A strong demand for SME credit is indicated by the participation of 2,000 representatives of SME clusters in the SME financing awareness campaign organised by SBP in Sialkot, Gujranwala and Gujrat. And no less encouraging is that 800 senior bankers took part in the awareness campaign.
But the incentive package for SMEs is not seen enough by World Bank (WB) experts who maintain that piecemeal reforms will not work. A WB policy note suggests that risk and informational asymmetry is worse in young, small and innovative firms. Such firms also lack property and other immovable assets that are easier to collateralise. A database or a collateral registry of movable assets could help in operationalising these reforms. So far the lending to SMEs and housing sector have not shown any significant improvement.
Yet another challenge facing the banking sector, in the realm of organic growth, persists if one were to go by the recently released but delayed 2017 annual report of the Banking Mohtasib Pakistan (BMP). The banks continue to face the same unaddressed core issues emerging out of (customers) complaints, says the report.
The BMP has been constantly highlighting issues relating to internet and parallel banking frauds, bancassurance, ATMs etc while advising banks to be more vigilant and adopt pro-active remedial steps to resolve problems. Skimming of ATM cards is a growing concern because it is the sole responsibility of the banks to protect the customer’s money.
From its inception in 2005 to 2017, the Banking Mohtasib has received some 12,017 formal complaints and resolved 10,608 of them through conciliation and settlement. It is mandatory for the ombudsman to dispose of a complaint received within 60 days but orders were passed only in 1,409 cases. In 2017, 35pc of the formal and informal complaints entertained by BMP pertained to services inefficiency delays/others, 17pc to ATMS, 14pc to consumer products, 11pc to advances, loans and deposits, and 10pc to frauds. Credit cards accounted for 66pc, auto loans for 21pc and consumer loans for 13pc of the total complaints in the consumer products segment.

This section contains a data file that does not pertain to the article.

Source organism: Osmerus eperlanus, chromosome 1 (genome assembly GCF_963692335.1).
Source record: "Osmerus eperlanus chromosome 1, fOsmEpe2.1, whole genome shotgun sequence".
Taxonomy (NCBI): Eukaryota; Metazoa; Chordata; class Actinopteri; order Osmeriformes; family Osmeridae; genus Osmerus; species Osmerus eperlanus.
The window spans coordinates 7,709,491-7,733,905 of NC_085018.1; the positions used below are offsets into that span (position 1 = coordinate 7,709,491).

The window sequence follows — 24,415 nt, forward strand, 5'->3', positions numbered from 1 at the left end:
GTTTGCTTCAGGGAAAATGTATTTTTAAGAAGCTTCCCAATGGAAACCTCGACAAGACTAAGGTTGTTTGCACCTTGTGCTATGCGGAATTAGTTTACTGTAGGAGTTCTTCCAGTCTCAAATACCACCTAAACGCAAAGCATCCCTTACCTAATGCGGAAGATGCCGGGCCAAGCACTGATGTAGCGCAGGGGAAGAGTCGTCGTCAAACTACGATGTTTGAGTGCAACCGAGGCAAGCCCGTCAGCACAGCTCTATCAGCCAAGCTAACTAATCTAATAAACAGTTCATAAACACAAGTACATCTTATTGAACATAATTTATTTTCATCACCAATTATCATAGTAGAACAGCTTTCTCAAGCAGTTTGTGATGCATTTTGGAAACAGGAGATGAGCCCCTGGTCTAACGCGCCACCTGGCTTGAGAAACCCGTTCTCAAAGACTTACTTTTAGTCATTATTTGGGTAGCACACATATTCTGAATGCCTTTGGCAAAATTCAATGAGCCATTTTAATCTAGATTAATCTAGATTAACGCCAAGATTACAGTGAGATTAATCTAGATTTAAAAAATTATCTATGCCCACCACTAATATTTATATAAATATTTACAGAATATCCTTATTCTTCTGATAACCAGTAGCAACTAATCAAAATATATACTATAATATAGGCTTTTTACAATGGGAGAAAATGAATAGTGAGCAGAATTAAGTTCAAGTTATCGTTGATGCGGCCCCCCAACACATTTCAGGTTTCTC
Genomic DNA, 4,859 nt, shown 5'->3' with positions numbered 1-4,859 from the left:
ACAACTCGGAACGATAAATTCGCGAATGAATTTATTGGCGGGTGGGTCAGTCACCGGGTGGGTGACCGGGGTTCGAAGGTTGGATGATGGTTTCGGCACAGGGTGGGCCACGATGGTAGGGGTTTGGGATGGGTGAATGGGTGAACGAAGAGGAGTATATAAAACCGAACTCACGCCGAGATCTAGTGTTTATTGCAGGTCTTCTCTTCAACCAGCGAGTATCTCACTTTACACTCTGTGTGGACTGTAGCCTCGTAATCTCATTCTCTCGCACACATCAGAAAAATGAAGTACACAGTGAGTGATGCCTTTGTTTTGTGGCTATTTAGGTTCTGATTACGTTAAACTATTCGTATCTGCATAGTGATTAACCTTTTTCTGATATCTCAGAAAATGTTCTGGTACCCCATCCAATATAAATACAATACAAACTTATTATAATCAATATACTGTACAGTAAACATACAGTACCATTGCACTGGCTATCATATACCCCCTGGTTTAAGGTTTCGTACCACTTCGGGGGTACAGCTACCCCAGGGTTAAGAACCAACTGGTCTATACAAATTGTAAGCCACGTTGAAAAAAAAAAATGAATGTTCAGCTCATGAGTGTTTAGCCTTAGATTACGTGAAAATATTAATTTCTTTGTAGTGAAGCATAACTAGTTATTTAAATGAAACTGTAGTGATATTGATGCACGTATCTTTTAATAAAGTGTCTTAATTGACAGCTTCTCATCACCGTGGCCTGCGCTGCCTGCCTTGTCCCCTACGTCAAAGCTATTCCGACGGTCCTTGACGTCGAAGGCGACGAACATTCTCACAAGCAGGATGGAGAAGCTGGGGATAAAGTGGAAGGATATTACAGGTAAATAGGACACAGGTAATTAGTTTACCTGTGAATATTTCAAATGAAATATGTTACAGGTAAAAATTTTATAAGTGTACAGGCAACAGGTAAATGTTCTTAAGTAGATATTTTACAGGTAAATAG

The BMP recommends that installation of anti-skimming devices should be made mandatory for the ATMs vestibules. The banks are also required to cooperate with each other in a timely manner, locating the point of compromise and promptly informing each other to minimise the continued use of skimmed cards. Parallel banking can be avoided by effective dual control at the bank branches, surprise audits and proper training of the new staff. A clear mechanism needs to be established by banks for selling third party products and the same is required to be constantly monitored.
The mohtasib regrets that the banks’ approach is often not conciliatory or prompt. Banks are more inclined towards lengthy legal procedures instead of providing speedy justice to customers through amicable resolution of complaints. This includes minor cases of small value such as auto loans.
The bank’s management/staff should not forget the dictum that ‘a loyal customer is a treasure’ and the customer satisfaction is a recipe for success of businesses.
Published in Dawn, The Business and Finance Weekly, March 25th, 2019